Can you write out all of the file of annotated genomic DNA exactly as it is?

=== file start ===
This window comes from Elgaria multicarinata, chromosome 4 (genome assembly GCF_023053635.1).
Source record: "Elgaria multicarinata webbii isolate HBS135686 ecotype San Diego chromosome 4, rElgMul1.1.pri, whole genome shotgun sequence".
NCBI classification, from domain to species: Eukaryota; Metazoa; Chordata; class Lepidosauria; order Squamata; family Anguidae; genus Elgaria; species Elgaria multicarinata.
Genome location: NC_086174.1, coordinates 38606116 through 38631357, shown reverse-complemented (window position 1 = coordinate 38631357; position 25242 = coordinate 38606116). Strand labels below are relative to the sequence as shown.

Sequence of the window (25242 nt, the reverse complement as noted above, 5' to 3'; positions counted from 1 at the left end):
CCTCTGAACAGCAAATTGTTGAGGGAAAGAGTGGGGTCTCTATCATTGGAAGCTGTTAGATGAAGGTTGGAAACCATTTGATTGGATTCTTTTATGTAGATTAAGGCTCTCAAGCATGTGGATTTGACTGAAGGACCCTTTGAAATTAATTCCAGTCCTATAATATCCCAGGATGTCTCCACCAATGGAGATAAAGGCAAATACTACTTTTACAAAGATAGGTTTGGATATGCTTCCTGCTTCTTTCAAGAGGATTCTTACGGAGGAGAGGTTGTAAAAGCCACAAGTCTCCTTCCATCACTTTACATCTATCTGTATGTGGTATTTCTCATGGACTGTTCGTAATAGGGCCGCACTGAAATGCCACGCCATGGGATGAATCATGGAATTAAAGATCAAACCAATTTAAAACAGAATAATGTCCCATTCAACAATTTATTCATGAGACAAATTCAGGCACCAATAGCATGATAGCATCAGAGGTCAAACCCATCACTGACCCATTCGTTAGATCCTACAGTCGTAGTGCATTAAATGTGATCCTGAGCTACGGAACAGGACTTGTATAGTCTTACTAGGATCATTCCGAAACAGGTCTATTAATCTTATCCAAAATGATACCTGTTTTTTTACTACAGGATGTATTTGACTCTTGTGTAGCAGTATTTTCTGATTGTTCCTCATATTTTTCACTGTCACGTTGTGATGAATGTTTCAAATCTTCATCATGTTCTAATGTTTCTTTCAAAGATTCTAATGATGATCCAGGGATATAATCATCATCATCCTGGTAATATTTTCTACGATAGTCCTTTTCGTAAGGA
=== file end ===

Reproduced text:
This window comes from Elgaria multicarinata, chromosome 4 (genome assembly GCF_023053635.1).
Source record: "Elgaria multicarinata webbii isolate HBS135686 ecotype San Diego chromosome 4, rElgMul1.1.pri, whole genome shotgun sequence".
NCBI classification, from domain to species: Eukaryota; Metazoa; Chordata; class Lepidosauria; order Squamata; family Anguidae; genus Elgaria; species Elgaria multicarinata.
Genome location: NC_086174.1, coordinates 38606116 through 38631357, shown reverse-complemented (window position 1 = coordinate 38631357; position 25242 = coordinate 38606116). Strand labels below are relative to the sequence as shown.

Sequence of the window (25242 nt, the reverse complement as noted above, 5' to 3'; positions counted from 1 at the left end):
CCTCTGAACAGCAAATTGTTGAGGGAAAGAGTGGGGTCTCTATCATTGGAAGCTGTTAGATGAAGGTTGGAAACCATTTGATTGGATTCTTTTATGTAGATTAAGGCTCTCAAGCATGTGGATTTGACTGAAGGACCCTTTGAAATTAATTCCAGTCCTATAATATCCCAGGATGTCTCCACCAATGGAGATAAAGGCAAATACTACTTTTACAAAGATAGGTTTGGATATGCTTCCTGCTTCTTTCAAGAGGATTCTTACGGAGGAGAGGTTGTAAAAGCCACAAGTCTCCTTCCATCACTTTACATCTATCTGTATGTGGTATTTCTCATGGACTGTTCGTAATAGGGCCGCACTGAAATGCCACGCCATGGGATGAATCATGGAATTAAAGATCAAACCAATTTAAAACAGAATAATGTCCCATTCAACAATTTATTCATGAGACAAATTCAGGCACCAATAGCATGATAGCATCAGAGGTCAAACCCATCACTGACCCATTCGTTAGATCCTACAGTCGTAGTGCATTAAATGTGATCCTGAGCTACGGAACAGGACTTGTATAGTCTTACTAGGATCATTCCGAAACAGGTCTATTAATCTTATCCAAAATGATACCTGTTTTTTTACTACAGGATGTATTTGACTCTTGTGTAGCAGTATTTTCTGATTGTTCCTCATATTTTTCACTGTCACGTTGTGATGAATGTTTCAAATCTTCATCATGTTCTAATGTTTCTTTCAAAGATTCTAATGATGATCCAGGGATATAATCATCATCATCCTGGTAATATTTTCTACGATAGTCCTTTTCGTAAGGA